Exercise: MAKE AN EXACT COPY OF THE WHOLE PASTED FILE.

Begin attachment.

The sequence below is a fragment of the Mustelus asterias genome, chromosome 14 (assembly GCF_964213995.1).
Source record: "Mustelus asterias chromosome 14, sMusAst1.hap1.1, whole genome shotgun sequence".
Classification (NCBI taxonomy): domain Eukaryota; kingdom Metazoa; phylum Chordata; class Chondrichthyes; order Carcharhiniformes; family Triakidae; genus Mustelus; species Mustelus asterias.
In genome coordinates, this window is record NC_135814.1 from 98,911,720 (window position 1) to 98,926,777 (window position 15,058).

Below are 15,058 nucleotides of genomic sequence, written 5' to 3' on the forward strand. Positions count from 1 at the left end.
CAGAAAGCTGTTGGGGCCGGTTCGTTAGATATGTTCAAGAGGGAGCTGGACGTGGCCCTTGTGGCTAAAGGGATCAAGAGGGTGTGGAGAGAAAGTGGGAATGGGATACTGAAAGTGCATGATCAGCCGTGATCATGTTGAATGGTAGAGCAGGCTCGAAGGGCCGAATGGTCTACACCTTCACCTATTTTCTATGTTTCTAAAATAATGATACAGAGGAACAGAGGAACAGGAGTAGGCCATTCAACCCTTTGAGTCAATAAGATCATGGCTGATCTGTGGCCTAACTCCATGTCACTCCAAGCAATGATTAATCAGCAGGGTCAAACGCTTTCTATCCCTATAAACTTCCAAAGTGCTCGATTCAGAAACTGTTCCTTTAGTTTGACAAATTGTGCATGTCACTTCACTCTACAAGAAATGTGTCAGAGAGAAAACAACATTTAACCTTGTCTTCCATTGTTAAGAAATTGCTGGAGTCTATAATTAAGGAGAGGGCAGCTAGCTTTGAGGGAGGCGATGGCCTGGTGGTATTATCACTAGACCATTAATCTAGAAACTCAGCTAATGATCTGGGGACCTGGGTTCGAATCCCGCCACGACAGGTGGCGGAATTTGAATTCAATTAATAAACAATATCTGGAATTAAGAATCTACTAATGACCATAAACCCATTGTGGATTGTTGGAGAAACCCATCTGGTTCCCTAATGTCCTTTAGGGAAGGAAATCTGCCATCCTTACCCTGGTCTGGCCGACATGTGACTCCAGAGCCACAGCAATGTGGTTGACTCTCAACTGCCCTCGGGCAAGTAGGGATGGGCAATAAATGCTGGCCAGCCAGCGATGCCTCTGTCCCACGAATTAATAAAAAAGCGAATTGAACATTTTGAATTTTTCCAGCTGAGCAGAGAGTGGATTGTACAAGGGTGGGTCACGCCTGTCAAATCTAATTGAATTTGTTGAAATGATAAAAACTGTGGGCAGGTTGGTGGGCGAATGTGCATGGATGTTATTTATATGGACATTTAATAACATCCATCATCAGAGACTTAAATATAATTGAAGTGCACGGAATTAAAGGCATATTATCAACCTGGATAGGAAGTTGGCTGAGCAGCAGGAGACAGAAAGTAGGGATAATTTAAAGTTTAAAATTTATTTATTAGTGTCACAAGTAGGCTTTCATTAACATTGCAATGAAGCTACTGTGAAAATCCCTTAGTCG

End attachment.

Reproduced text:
The sequence below is a fragment of the Mustelus asterias genome, chromosome 14 (assembly GCF_964213995.1).
Source record: "Mustelus asterias chromosome 14, sMusAst1.hap1.1, whole genome shotgun sequence".
Classification (NCBI taxonomy): domain Eukaryota; kingdom Metazoa; phylum Chordata; class Chondrichthyes; order Carcharhiniformes; family Triakidae; genus Mustelus; species Mustelus asterias.
In genome coordinates, this window is record NC_135814.1 from 98,911,720 (window position 1) to 98,926,777 (window position 15,058).

Below are 15,058 nucleotides of genomic sequence, written 5' to 3' on the forward strand. Positions count from 1 at the left end.
CAGAAAGCTGTTGGGGCCGGTTCGTTAGATATGTTCAAGAGGGAGCTGGACGTGGCCCTTGTGGCTAAAGGGATCAAGAGGGTGTGGAGAGAAAGTGGGAATGGGATACTGAAAGTGCATGATCAGCCGTGATCATGTTGAATGGTAGAGCAGGCTCGAAGGGCCGAATGGTCTACACCTTCACCTATTTTCTATGTTTCTAAAATAATGATACAGAGGAACAGAGGAACAGGAGTAGGCCATTCAACCCTTTGAGTCAATAAGATCATGGCTGATCTGTGGCCTAACTCCATGTCACTCCAAGCAATGATTAATCAGCAGGGTCAAACGCTTTCTATCCCTATAAACTTCCAAAGTGCTCGATTCAGAAACTGTTCCTTTAGTTTGACAAATTGTGCATGTCACTTCACTCTACAAGAAATGTGTCAGAGAGAAAACAACATTTAACCTTGTCTTCCATTGTTAAGAAATTGCTGGAGTCTATAATTAAGGAGAGGGCAGCTAGCTTTGAGGGAGGCGATGGCCTGGTGGTATTATCACTAGACCATTAATCTAGAAACTCAGCTAATGATCTGGGGACCTGGGTTCGAATCCCGCCACGACAGGTGGCGGAATTTGAATTCAATTAATAAACAATATCTGGAATTAAGAATCTACTAATGACCATAAACCCATTGTGGATTGTTGGAGAAACCCATCTGGTTCCCTAATGTCCTTTAGGGAAGGAAATCTGCCATCCTTACCCTGGTCTGGCCGACATGTGACTCCAGAGCCACAGCAATGTGGTTGACTCTCAACTGCCCTCGGGCAAGTAGGGATGGGCAATAAATGCTGGCCAGCCAGCGATGCCTCTGTCCCACGAATTAATAAAAAAGCGAATTGAACATTTTGAATTTTTCCAGCTGAGCAGAGAGTGGATTGTACAAGGGTGGGTCACGCCTGTCAAATCTAATTGAATTTGTTGAAATGATAAAAACTGTGGGCAGGTTGGTGGGCGAATGTGCATGGATGTTATTTATATGGACATTTAATAACATCCATCATCAGAGACTTAAATATAATTGAAGTGCACGGAATTAAAGGCATATTATCAACCTGGATAGGAAGTTGGCTGAGCAGCAGGAGACAGAAAGTAGGGATAATTTAAAGTTTAAAATTTATTTATTAGTGTCACAAGTAGGCTTTCATTAACATTGCAATGAAGCTACTGTGAAAATCCCTTAGTCG